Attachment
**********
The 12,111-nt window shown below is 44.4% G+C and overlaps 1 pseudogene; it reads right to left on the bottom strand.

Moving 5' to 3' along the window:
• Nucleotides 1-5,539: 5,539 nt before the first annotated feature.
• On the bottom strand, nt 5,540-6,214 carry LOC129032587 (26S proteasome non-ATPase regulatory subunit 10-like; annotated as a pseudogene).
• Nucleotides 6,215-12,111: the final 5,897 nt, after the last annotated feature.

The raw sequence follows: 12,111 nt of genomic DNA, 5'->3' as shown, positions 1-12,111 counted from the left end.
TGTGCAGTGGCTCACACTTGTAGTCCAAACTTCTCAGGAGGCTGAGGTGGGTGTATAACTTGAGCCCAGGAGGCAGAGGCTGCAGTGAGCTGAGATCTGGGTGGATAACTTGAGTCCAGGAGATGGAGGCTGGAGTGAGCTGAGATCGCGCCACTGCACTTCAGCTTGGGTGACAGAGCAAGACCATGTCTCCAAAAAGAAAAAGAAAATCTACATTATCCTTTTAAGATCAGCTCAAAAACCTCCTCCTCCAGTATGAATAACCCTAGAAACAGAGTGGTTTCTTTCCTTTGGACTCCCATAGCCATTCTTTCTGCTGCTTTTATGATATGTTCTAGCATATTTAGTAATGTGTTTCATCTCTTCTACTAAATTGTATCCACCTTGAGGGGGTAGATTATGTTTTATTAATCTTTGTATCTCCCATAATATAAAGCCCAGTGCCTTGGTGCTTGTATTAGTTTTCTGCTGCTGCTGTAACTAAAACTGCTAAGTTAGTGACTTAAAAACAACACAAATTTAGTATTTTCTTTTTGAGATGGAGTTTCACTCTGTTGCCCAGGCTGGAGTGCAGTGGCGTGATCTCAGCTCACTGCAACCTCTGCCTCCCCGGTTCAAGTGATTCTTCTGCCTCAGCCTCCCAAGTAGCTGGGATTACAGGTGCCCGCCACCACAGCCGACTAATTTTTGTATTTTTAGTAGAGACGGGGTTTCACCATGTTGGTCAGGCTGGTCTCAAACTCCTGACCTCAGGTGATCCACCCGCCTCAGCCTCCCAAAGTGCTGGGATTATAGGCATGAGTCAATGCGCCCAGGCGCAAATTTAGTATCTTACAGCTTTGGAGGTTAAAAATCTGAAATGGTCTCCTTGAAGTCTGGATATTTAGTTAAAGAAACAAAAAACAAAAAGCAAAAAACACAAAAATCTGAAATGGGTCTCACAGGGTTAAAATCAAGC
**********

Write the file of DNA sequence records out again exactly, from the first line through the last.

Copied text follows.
The 12,111-nt window shown below is 44.4% G+C and overlaps 1 pseudogene; it reads right to left on the bottom strand.

Moving 5' to 3' along the window:
• Nucleotides 1-5,539: 5,539 nt before the first annotated feature.
• On the bottom strand, nt 5,540-6,214 carry LOC129032587 (26S proteasome non-ATPase regulatory subunit 10-like; annotated as a pseudogene).
• Nucleotides 6,215-12,111: the final 5,897 nt, after the last annotated feature.

The raw sequence follows: 12,111 nt of genomic DNA, 5'->3' as shown, positions 1-12,111 counted from the left end.
TGTGCAGTGGCTCACACTTGTAGTCCAAACTTCTCAGGAGGCTGAGGTGGGTGTATAACTTGAGCCCAGGAGGCAGAGGCTGCAGTGAGCTGAGATCTGGGTGGATAACTTGAGTCCAGGAGATGGAGGCTGGAGTGAGCTGAGATCGCGCCACTGCACTTCAGCTTGGGTGACAGAGCAAGACCATGTCTCCAAAAAGAAAAAGAAAATCTACATTATCCTTTTAAGATCAGCTCAAAAACCTCCTCCTCCAGTATGAATAACCCTAGAAACAGAGTGGTTTCTTTCCTTTGGACTCCCATAGCCATTCTTTCTGCTGCTTTTATGATATGTTCTAGCATATTTAGTAATGTGTTTCATCTCTTCTACTAAATTGTATCCACCTTGAGGGGGTAGATTATGTTTTATTAATCTTTGTATCTCCCATAATATAAAGCCCAGTGCCTTGGTGCTTGTATTAGTTTTCTGCTGCTGCTGTAACTAAAACTGCTAAGTTAGTGACTTAAAAACAACACAAATTTAGTATTTTCTTTTTGAGATGGAGTTTCACTCTGTTGCCCAGGCTGGAGTGCAGTGGCGTGATCTCAGCTCACTGCAACCTCTGCCTCCCCGGTTCAAGTGATTCTTCTGCCTCAGCCTCCCAAGTAGCTGGGATTACAGGTGCCCGCCACCACAGCCGACTAATTTTTGTATTTTTAGTAGAGACGGGGTTTCACCATGTTGGTCAGGCTGGTCTCAAACTCCTGACCTCAGGTGATCCACCCGCCTCAGCCTCCCAAAGTGCTGGGATTATAGGCATGAGTCAATGCGCCCAGGCGCAAATTTAGTATCTTACAGCTTTGGAGGTTAAAAATCTGAAATGGTCTCCTTGAAGTCTGGATATTTAGTTAAAGAAACAAAAAACAAAAAGCAAAAAACACAAAAATCTGAAATGGGTCTCACAGGGTTAAAATCAAGC